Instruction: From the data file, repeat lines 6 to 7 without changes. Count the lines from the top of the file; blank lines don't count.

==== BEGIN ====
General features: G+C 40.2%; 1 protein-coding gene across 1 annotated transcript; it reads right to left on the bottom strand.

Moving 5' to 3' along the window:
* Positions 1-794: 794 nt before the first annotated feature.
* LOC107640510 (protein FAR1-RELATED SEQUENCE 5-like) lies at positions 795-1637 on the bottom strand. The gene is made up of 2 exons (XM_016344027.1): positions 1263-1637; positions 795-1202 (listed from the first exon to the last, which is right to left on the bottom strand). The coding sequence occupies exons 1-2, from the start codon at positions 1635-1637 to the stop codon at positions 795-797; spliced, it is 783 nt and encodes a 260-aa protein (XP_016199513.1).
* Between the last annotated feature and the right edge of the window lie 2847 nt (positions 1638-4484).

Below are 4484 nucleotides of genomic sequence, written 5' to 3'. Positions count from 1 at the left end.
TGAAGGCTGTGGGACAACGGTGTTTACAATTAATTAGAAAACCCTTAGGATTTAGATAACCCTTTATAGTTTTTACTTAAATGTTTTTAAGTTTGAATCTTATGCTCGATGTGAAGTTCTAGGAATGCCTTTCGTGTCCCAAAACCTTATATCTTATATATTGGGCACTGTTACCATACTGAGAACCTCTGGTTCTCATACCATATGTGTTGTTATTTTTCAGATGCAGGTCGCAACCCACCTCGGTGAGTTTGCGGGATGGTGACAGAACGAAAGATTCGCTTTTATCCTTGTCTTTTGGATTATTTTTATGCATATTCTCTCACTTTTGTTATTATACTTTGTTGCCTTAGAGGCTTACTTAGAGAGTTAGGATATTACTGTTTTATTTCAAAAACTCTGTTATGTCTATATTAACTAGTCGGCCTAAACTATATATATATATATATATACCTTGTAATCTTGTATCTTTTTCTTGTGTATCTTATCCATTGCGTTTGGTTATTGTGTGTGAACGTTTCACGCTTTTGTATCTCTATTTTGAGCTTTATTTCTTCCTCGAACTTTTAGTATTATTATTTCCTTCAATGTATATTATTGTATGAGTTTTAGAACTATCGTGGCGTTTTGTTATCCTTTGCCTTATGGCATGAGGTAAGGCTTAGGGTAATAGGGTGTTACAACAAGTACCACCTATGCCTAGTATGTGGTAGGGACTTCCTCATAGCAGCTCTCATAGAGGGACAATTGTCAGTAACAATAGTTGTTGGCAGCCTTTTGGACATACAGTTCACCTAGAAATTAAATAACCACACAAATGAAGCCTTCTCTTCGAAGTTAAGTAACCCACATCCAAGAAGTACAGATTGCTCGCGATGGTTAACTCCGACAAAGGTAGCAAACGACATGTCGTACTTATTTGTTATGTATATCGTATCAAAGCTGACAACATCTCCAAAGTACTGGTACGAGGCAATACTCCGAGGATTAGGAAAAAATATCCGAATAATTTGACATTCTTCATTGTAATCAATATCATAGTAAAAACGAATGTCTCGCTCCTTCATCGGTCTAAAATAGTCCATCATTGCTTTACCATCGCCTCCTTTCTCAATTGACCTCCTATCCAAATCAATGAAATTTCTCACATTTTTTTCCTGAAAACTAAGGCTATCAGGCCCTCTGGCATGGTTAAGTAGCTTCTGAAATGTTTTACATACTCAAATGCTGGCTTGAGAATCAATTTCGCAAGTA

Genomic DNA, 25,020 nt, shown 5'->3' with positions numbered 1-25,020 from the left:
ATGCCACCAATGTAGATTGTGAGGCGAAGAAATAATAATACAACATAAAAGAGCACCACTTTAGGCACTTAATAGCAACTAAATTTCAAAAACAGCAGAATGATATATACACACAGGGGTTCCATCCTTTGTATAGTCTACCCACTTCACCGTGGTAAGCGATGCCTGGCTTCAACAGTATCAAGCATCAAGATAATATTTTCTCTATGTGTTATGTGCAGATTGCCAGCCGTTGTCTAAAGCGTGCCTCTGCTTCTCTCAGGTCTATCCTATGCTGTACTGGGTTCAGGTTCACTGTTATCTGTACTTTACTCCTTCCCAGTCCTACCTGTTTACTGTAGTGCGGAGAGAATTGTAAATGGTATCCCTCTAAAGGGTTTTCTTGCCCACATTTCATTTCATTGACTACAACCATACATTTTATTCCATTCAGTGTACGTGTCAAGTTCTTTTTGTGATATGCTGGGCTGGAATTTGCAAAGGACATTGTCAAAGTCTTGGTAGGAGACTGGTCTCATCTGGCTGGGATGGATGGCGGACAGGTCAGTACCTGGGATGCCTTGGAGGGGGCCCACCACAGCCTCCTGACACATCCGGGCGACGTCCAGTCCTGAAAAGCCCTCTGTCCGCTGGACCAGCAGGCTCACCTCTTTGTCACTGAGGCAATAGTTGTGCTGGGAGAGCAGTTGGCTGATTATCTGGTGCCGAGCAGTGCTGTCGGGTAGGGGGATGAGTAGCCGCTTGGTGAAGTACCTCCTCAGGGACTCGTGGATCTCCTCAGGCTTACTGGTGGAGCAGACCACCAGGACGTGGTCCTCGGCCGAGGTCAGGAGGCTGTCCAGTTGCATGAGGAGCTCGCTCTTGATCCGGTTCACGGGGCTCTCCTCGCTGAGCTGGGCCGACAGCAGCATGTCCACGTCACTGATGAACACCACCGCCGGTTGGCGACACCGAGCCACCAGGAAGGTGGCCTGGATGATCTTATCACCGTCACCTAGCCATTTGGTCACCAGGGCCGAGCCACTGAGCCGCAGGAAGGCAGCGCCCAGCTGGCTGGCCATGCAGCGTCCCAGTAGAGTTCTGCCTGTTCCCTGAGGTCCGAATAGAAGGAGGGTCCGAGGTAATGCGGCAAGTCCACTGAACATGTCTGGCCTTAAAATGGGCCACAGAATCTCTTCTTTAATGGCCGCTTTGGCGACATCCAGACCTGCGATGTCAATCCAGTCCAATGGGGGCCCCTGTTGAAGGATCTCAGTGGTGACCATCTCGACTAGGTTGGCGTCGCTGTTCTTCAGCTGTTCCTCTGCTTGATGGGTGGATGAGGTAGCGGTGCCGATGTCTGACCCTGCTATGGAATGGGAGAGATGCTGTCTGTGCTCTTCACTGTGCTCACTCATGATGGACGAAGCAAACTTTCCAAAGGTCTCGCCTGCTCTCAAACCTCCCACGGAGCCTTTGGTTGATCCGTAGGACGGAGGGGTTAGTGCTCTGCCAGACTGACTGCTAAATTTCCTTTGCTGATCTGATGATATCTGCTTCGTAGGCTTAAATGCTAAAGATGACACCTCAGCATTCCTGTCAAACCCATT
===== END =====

Below are 4484 nucleotides of genomic sequence, written 5' to 3'. Positions count from 1 at the left end.
TGAAGGCTGTGGGACAACGGTGTTTACAATTAATTAGAAAACCCTTAGGATTTAGATAACCCTTTATAGTTTTTACTTAAATGTTTTTAAGTTTGAATCTTATGCTCGATGTGAAGTTCTAGGAATGCCTTTCGTGTCCCAAAACCTTATATCTTATATATTGGGCACTGTTACCATACTGAGAACCTCTGGTTCTCATACCATATGTGTTGTTATTTTTCAGATGCAGGTCGCAACCCACCTCGGTGAGTTTGCGGGATGGTGACAGAACGAAAGATTCGCTTTTATCCTTGTCTTTTGGATTATTTTTATGCATATTCTCTCACTTTTGTTATTATACTTTGTTGCCTTAGAGGCTTACTTAGAGAGTTAGGATATTACTGTTTTATTTCAAAAACTCTGTTATGTCTATATTAACTAGTCGGCCTAAACTATATATATATATATATATACCTTGTAATCTTGTATCTTTTTCTTGTGTATCTTATCCATTGCGTTTGGTTATTGTGTGTGAACGTTTCACGCTTTTGTATCTCTATTTTGAGCTTTATTTCTTCCTCGAACTTTTAGTATTATTATTTCCTTCAATGTATATTATTGTATGAGTTTTAGAACTATCGTGGCGTTTTGTTATCCTTTGCCTTATGGCATGAGGTAAGGCTTAGGGTAATAGGGTGTTACAACAAGTACCACCTATGCCTAGTATGTGGTAGGGACTTCCTCATAGCAGCTCTCATAGAGGGACAATTGTCAGTAACAATAGTTGTTGGCAGCCTTTTGGACATACAGTTCACCTAGAAATTAAATAACCACACAAATGAAGCCTTCTCTTCGAAGTTAAGTAACCCACATCCAAGAAGTACAGATTGCTCGCGATGGTTAACTCCGACAAAGGTAGCAAACGACATGTCGTACTTATTTGTTATGTATATCGTATCAAAGCTGACAACATCTCCAAAGTACTGGTACGAGGCAATACTCCGAGGATTAGGAAAAAATATCCGAATAATTTGACATTCTTCATTGTAATCAATATCATAGTAAAAACGAATGTCTCGCTCCTTCATCGGTCTAAAATAGTCCATCATTGCTTTACCATCGCCTCCTTTCTCAATTGACCTCCTATCCAAATCAATGAAATTTCTCACATTTTTTTCCTGAAAACTAAGGCTATCAGGCCCTCTGGCATGGTTAAGTAGCTTCTGAAATGTTTTACATACTCAAATGCTGGCTTGAGAATCAATTTCGCAAGTA